It apparently never occurred to this anonymous emailer to cite even one alleged instance of Snopes.com promulgating “half-truths” or “lies” under the guise of providing reliable information. So much for the email’s credibility. That such a scurrilous attack should be mounted against the oldest and most popular fact-checking site on the Internet in the waning days of an election year marked from beginning to end by relentless online smear-mongering is doubly ironic.

David and Barbara Mikkelson have never publicly announced anything political, and, as Urban Legends wrote:

the Mikkelsons’ political views are between them and the ballot box.

The only discrepancy I found I stated in the aforementioned paragraphs, and even then it was just the personal note that they didn’t go far enough into their research of the subject material. Yet, the cite what they wrote, and Urban Legends also cited from another email hoax debunking site:

TruthorFiction.com has condemned this anonymous attack against Snopes.com and lauded the website as an “excellent” and “authoritative” resource.

Back in 2003, the Free Republic (pseudo Diddle E. Squat) wrote an article about Snopes leaving out many facts. –

Snopes left out many facts included in the CNSNews piece that may have given the article more credibility.

Last, the email mentions a Bud Gregg of Mandeville (state?) and then mentions findings by Snopes. The link, once again, goes to the main page of the site and no specific place. Simply Googling/searching the Snopes’ site should reveal if indeed the Mikkelson’s have an entry. Using the words State Farm, an April 10th 2009 entry is found entitled Chicken Hawk and mentions a Bud Gregg. The claim is:

Photographs show businesses that posted “A taxpayer voting for Barack Obama is like a chicken voting for Colonel Sanders” signs. 

Snopes stated true. The sign was photographed outside of Mandeville, Louisiana, office of Bud Gregg, insurance agent. The State Farm home office requested the sign be removed. Snopes shows more incidents of the sign elsewhere in the nation.
In an update, Snopes stated that FactCheck.org verified that the email was false.
Since the email claim that David Mikkelson did not follow up and that Bud Gregg had not been told by the State Farm home office in Illinois to remove the sign. The email person playing investigative reporter, who also stated that David Mikkelson or Barbara Mikkelson has no credentials, provided nothing to substantiate their claim. In addition – no one knows who wrote the email because it had no person identified in the email. On the other hand, no name or place of reference was provided by Snopes when making the following statement:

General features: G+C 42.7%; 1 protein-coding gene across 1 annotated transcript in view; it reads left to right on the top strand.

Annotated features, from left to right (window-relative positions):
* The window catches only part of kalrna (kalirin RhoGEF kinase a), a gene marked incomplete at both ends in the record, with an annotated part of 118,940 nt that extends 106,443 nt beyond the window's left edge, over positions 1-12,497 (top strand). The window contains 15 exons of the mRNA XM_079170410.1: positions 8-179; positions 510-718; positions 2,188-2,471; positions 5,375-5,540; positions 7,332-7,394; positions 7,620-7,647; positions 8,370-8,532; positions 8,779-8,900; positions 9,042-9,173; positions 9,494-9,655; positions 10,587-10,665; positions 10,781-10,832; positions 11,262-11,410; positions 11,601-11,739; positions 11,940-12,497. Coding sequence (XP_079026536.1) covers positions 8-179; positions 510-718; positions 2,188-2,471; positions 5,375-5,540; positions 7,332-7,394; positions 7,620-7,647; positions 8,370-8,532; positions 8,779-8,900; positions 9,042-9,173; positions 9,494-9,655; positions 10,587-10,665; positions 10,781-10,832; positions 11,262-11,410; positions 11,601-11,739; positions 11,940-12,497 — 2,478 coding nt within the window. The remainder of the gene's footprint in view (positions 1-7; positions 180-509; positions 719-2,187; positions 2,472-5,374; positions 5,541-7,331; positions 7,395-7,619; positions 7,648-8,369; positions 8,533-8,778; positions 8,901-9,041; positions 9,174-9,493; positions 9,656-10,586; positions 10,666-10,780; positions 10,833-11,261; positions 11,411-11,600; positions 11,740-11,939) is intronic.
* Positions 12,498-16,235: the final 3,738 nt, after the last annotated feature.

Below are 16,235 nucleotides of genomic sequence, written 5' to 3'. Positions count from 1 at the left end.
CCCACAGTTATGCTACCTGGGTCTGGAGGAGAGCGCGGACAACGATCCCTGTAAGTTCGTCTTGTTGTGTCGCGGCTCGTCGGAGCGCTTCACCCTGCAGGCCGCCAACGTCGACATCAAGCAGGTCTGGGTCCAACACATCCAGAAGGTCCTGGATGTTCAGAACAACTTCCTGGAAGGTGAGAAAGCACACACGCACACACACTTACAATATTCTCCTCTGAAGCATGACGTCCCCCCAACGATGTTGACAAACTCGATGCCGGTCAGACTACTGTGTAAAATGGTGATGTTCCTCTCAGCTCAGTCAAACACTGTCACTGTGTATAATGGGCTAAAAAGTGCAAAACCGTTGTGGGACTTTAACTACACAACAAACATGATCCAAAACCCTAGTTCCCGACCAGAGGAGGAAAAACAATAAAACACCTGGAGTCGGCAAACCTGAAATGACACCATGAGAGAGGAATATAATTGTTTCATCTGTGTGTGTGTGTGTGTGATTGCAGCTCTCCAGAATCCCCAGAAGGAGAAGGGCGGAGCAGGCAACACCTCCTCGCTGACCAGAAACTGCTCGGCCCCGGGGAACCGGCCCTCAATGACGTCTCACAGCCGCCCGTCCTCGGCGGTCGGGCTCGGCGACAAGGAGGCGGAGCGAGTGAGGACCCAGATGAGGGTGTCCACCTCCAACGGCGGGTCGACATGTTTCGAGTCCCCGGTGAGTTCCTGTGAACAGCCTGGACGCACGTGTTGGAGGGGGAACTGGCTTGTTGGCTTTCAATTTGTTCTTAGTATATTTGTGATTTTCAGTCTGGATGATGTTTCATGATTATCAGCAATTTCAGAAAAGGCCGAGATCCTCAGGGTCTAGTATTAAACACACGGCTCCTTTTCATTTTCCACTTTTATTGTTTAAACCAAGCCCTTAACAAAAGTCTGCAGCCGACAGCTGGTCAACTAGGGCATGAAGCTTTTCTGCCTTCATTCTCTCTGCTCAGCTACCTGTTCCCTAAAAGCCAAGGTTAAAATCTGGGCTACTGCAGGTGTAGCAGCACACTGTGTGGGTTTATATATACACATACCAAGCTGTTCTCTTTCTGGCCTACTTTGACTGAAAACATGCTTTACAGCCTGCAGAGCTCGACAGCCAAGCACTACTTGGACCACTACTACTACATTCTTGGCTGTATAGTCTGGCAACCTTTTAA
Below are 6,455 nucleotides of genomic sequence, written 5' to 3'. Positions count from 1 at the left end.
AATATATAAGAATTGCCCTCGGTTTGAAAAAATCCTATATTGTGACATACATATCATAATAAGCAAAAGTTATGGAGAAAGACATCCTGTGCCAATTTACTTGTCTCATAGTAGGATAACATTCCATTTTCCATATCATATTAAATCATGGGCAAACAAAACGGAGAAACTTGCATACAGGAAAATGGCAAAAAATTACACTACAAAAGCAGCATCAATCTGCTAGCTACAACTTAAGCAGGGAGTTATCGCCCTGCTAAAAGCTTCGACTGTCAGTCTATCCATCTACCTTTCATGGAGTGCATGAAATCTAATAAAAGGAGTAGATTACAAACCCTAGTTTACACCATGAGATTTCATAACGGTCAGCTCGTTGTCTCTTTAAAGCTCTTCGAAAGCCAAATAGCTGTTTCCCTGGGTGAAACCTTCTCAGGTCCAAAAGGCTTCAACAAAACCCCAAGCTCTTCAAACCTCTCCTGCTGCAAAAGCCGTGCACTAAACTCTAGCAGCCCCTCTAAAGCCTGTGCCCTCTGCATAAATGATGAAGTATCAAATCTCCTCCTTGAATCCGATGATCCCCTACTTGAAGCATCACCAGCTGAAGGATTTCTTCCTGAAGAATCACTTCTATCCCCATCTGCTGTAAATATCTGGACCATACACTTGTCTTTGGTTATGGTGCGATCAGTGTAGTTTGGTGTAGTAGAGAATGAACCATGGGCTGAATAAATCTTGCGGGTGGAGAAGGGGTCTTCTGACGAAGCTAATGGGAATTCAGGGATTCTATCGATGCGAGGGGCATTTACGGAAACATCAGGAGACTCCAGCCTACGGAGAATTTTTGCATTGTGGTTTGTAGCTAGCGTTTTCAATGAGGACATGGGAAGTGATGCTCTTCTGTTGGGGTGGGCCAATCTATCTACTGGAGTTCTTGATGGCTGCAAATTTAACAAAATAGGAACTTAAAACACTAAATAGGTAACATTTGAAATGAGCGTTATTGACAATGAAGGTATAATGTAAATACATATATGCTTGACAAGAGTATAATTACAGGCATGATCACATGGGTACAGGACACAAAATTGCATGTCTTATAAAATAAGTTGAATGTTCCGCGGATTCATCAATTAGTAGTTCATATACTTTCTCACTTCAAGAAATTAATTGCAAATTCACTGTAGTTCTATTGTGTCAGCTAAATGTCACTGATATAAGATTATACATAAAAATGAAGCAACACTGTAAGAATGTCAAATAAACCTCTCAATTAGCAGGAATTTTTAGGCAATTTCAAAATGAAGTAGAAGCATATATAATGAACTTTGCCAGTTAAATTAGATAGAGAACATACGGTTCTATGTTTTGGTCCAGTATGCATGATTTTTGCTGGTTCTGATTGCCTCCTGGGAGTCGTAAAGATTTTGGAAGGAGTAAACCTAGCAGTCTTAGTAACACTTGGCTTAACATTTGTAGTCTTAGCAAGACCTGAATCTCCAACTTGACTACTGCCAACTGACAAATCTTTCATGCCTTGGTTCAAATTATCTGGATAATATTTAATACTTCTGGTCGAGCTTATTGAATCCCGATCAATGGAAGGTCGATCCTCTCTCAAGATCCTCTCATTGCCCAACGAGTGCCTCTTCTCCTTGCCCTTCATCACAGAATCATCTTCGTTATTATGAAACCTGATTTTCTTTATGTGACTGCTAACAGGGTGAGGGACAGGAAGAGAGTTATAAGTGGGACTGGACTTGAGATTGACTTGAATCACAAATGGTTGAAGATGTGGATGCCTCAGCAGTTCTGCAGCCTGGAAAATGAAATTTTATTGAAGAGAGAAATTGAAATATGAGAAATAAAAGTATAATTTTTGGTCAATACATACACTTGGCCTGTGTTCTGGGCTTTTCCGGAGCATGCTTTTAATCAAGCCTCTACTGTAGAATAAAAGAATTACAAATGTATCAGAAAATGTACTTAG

A State Farm representative said that Bud Gregg’s office sign bore these messages until 3 July 2008 and that the company had requested the sign be removed as soon as they became aware of it because the sign was inconsistent with State Farm’s policy of not endorsing candidates or taking sides in political campaigns.

In reality this finding would be based on common sense. Home offices of major corporations would not want to ruin their PR by endorsing a candidate, or in this case, publicly ridiculing him/her with their corporate name attached. However, Fact Check verified it, as stated and linked previously.
Thus, this Myth Blaster finding is that the perpetrator of this accusatory email is not based upon enough facts to determine whether true or false and also incorporates several subjects and instances that require individual scrutiny.
I guess the best form of advice, even for what I write – don’t take everything as fact unless it is found to be, check out sources of the sources, et cetera. Most of these chain emails can be picked apart with little research, but some, like this one that covers so much of a time period, is a bit more complex. Generally, on behalf of David and Barbara Mikkelson, they properly designate unsubstantiated evidence as undetermined in conclusion and write what information they have.
That’s objective and except where noted in the previous paragraphs, Snopes can be deemed fairly reputable in much of what they have written. 
Thanks to Joan Bartelson for bringing this email to my attention. 
Any readers who have an email that is questionable, paste it into the body of an email to me, Keith Allen Lehman at lpj_editor@earthlink.net. Email with attachments are never opened for obvious security sake.

Advertisements